Bed-wetting's Real Cause Might Be...Poop?

Bed-wetting may not be caused by the bladder.Bed-wetting may not be caused by the bladder.When bed-wetting gets to that point, the one where parents seek out medical advice and specialists and children are past the age when nearly every kid in their class wakes up to soaked sheets, it can become and emotional and even expensive family issue to address.

But researchers have just found the remedy might be simpler than we thought. A study published in the journal Urology tracked children aged 5 to 15 in need of treatment for nighttime bed-wetting. Traditional treatments can range from restricting liquids to prescribing medications to surgery. And the culprit of the bedwetting behavior has often been seen as the bladder.

These new findings, however, point a little further back. Dr. Steve J. Hodges, lead author and assistant professor at Wake Forest Baptist Medical Center in Winston-Salem, N.C. asserts that constipation could be the real problem for many bed-wetting kids.

Of those children examined, all 30 had (and let's get on our serious faces for technical talk here) had "large amounts of stool in their rectums, despite the majority having normal bowel habits." They were treated with laxative therapy. And as awful as that sounds, it brought relief, even scientifically. Within three months of the new treatment, 83% of the children were cured of their bed-wetting.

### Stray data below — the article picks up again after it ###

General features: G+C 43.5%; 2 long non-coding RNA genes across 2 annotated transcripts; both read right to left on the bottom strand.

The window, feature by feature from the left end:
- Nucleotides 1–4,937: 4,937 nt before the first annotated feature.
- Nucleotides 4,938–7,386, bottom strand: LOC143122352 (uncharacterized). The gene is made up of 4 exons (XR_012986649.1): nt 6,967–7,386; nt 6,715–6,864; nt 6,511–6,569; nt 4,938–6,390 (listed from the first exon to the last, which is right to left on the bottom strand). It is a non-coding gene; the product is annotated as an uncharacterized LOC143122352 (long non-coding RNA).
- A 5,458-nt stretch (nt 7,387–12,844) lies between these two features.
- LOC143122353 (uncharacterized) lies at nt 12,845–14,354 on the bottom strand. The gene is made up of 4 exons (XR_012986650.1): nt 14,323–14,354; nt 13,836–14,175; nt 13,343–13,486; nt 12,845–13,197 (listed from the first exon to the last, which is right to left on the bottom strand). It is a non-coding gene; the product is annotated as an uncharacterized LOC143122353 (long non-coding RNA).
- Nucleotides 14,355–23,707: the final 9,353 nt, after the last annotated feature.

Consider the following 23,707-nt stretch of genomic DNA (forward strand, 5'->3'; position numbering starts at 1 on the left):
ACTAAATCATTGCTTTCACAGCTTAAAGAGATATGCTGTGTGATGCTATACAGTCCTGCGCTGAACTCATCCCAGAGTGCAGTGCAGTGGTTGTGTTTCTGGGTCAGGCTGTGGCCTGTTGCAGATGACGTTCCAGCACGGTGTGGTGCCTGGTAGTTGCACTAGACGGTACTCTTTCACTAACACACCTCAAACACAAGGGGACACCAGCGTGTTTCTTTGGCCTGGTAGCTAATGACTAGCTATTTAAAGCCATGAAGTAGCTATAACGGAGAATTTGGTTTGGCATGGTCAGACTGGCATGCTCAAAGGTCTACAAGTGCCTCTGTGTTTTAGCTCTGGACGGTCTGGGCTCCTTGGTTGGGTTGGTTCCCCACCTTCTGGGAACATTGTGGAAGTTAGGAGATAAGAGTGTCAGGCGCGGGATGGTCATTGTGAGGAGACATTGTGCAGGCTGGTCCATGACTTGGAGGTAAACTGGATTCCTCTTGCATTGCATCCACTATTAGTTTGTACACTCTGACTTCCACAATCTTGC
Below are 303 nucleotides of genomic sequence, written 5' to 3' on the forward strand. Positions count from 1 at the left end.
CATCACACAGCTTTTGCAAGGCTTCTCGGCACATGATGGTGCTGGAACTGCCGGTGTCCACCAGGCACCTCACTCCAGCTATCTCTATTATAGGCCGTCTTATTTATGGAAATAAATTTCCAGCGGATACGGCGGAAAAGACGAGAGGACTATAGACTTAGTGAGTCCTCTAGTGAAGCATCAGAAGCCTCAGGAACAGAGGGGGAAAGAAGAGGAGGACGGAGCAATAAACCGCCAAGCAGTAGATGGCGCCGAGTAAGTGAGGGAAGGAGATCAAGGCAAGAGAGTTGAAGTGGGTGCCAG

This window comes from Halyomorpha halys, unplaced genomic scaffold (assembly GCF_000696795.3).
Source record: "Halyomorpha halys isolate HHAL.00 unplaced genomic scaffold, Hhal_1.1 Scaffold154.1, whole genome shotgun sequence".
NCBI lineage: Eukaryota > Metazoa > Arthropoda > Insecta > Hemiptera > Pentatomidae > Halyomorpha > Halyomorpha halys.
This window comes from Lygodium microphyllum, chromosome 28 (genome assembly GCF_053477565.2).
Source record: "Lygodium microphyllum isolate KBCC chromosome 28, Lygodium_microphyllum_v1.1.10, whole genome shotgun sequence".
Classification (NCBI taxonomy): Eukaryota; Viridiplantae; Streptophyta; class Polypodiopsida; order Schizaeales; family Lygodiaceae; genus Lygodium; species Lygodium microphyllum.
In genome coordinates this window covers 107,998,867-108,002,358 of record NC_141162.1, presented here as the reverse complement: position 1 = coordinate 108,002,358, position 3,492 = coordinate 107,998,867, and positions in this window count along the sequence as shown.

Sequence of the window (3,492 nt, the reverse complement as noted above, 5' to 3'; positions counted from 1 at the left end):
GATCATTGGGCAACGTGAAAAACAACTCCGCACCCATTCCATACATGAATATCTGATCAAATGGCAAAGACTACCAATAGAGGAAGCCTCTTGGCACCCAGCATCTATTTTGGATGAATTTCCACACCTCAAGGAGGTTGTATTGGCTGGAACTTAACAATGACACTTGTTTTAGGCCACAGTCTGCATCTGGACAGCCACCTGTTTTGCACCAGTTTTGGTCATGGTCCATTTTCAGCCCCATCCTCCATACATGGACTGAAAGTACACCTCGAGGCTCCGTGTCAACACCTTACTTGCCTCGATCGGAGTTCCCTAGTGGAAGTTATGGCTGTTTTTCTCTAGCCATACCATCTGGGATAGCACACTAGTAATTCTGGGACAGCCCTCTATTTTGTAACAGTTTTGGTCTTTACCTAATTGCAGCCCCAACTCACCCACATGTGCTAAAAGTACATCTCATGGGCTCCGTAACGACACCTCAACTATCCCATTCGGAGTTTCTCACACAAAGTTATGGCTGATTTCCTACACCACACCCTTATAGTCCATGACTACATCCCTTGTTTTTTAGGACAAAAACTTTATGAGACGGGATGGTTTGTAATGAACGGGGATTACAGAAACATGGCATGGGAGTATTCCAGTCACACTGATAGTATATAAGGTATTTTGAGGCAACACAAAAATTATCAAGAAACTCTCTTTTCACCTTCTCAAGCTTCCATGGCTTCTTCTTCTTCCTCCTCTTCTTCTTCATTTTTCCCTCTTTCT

Hodges said that constipation was first linked to bed-wetting in 1986 but didn't really ever change clinical treatment of the issue.

"The definition for constipation is confusing and children and their parents often aren't aware the child is constipated," Hodges explained.

As much as kids discuss poop and as much as we know about their bathroom habits, you'd think we'd be more clued in to the problems constipation is causing our little (or big) ones. Fortunately, these scientists have taken on the topic parents are probably exhausted over and doctors may be befuddled by. While it's not wise to treat your own child with laxatives if they wet the bed (or ever, unless your doctor advises it), it's great to know that the discomfort and upset of bed-wetting could be cured much more simply and quickly than imagined.

Way to think outside the bladder, scientists.

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